2014 Northern New Jersey – Colors and Choosing the right one for you!
What to know what is IN for 2014! Check out Benjamin Moore's color palette for the year!
(spoiler alert: Breath of Fresh Air is the #1 top pick for 2014.)
Picking colors for a room is far from easy, there are a lot of factors to think about when trying looking for the best selection for you.
First you want to ask yourself, how do you want to pick your color?
Do you want a specific mood/feel in a room? Would you rather the color go with your/someone's personality? Maybe you want to use a color theme?
Mood Specific Colors
Here is a list of colors and what feeling they give off.
(Note: lighter colors are airy and make rooms feel bigger, while dark colors give off an elegant more intimate feel.)
Red: Brings up a rooms energy, engaging conversation and excitement. It draws people together, so it is recommended for social rooms. If you are considering red for a bedroom, pay attention to when it is used the most. If the room is going to be used mostly at night and the color will not be vibrant then it turns into a more intimate feel as opposed to high energy.
(Suggested rooms: Dining room and living room)
Yellow: Produces the feeling of happiness and sunlight, that being said yellow should most likely be used as an accent color. Studios have shown that people are more likely to lose their temper in a yellow room.
(Suggested rooms: Accent wall, or accent decorations – Kitchen, Dining room, Bathroom, Small hallway)
Blue: Brings a feel of calmness, tranquility, serenity and relaxation, but be weary blue is a bit of a tricky color, pastel blue may cause an unpleasant coldness to a room, dark blue may cause sadness and depression. Stick with warm blues or bright blues, consider warm hues for the furnishing and decorations to help balance out the room.
(Suggested rooms: [to promote relaxation] Living room, Family room, Den or Large Kitchen)
Green: Visually promotes a restful mood, winding down, but also gives a feel of comfort and togetherness. Green is supposed to help relieve stress by helping you relax.
(Suggested rooms: Any room, especially a Bedroom)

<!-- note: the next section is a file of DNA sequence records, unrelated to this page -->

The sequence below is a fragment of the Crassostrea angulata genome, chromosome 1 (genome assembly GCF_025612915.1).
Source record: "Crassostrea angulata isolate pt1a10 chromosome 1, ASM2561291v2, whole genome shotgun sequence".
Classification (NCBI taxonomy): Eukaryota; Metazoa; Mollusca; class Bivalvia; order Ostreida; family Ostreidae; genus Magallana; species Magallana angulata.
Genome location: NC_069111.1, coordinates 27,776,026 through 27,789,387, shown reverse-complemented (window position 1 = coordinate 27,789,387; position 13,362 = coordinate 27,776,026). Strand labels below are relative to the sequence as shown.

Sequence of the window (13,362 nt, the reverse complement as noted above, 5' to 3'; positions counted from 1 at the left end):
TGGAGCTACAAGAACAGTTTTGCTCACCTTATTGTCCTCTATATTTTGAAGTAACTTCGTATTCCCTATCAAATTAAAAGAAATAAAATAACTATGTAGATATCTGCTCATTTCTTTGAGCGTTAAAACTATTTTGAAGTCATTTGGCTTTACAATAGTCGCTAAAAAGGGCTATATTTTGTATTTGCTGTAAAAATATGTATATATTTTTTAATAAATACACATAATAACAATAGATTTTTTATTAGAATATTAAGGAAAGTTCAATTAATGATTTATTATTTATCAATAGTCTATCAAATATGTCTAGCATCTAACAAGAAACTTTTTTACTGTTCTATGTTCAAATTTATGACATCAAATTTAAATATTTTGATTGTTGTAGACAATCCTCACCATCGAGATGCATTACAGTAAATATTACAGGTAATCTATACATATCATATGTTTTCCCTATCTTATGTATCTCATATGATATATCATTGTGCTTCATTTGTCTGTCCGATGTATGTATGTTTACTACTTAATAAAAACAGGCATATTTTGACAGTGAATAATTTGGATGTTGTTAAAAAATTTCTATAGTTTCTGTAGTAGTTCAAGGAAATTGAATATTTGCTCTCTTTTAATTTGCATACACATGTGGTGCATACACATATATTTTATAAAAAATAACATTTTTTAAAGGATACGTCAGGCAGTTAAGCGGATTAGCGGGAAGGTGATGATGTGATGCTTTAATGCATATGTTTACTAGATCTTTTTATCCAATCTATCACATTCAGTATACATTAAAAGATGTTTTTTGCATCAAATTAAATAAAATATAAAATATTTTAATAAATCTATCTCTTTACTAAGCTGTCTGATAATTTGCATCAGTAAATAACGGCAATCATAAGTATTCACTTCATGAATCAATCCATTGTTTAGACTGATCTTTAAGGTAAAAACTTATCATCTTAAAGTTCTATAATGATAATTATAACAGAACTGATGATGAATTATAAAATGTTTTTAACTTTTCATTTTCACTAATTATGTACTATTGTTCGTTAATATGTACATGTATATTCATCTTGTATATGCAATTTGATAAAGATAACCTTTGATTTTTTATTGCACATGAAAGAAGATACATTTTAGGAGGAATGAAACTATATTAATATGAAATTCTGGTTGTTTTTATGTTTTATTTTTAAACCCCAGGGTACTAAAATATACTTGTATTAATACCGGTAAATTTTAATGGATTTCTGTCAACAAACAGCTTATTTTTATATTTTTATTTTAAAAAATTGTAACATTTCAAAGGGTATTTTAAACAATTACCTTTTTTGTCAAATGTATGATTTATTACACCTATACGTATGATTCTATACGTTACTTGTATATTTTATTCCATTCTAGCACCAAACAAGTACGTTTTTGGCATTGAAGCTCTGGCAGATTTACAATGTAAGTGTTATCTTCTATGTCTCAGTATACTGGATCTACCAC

Purple: Deep purples give a feel of luxury and sophistication, lighter shades of purple can give off the same restfulness as blue without the coldness.
(Suggested rooms: Bedroom)
Orange: Shouts excitement and enthusiasm. This is definitely not a color you would use in a family setting or bedroom for a restful mood but great for rooms that need high energy.
(Suggested rooms: Home Gym/Fitness room)
Neutrals: (Black/white/grey/brown) These are safe colors when you are unsure of how you want the room to feel. These are more of an "old fashion" color choice but can become very modern depending on the decor, you can never go wrong with neutral colors.
(Suggested rooms: Any room)
Choosing a color to fit your Personality
Think about you, who YOU are. Are you a classic person, who likes to reminisce? Are you loud, crazy and full of energy? Laid back and conservative?
What you choose for your personality correlates to the feelings of a room. A more laid back person may use blues, greens and purples, a person with high energy may use a lot more red, yellow and orange.
IF you don't know what fits "you" and want someone to tell you your color personality, there are a number of good quizzes out there to help you out. (I took 3, my color is Green, the color in my room is Green. )
You may want to keep it simple and choose your colors using a theme, just by picking a random color you like and using one of these for methods to choose other colors to go with the room.
1. Monochromatic: Varying shades of a certain hue.
2. Analogous: (less patters) Similar colors – meaning colors next to each other on the color wheel.
3. Complimentary: Colors that are opposite each other on the color wheel.
4. Trio Colors: Uses 3 colors that are equidistant from each other. (when you use this theme you want to play with different intensities and textures.)
1. Choosing Color First. Fill your space first, then choose a color that mesh's well with your decor. (easier to match paint to patterns)
2. Picking a color that is too bright or saturated. A color may look great on something small and shiny or on a pillow, but you may end up hating the color on a HUGE wall. Consider these for accenting or having the walls that color and having neutral furniture to tone down the walls.
3. Not considering the home as a WHOLE. Make sure that, even if it's a small area, you are transitioning from room to room with a nice flow.
4. Ignoring trends. Bright bold colors were very in and you saw them EVERYWHERE, making them a bit overdone. Try using colors you can always freshen up by adding accents to the room, maybe even softer colors to bring a more sophisticated look as you get older.
Things to keep in mind
Paint chips will look a shade darker when applied to an actual wall, so if it looks dark already consider getting a shade lighter.
The MAXIMUM mix you want in a room is 4 core colors and 2 patterns.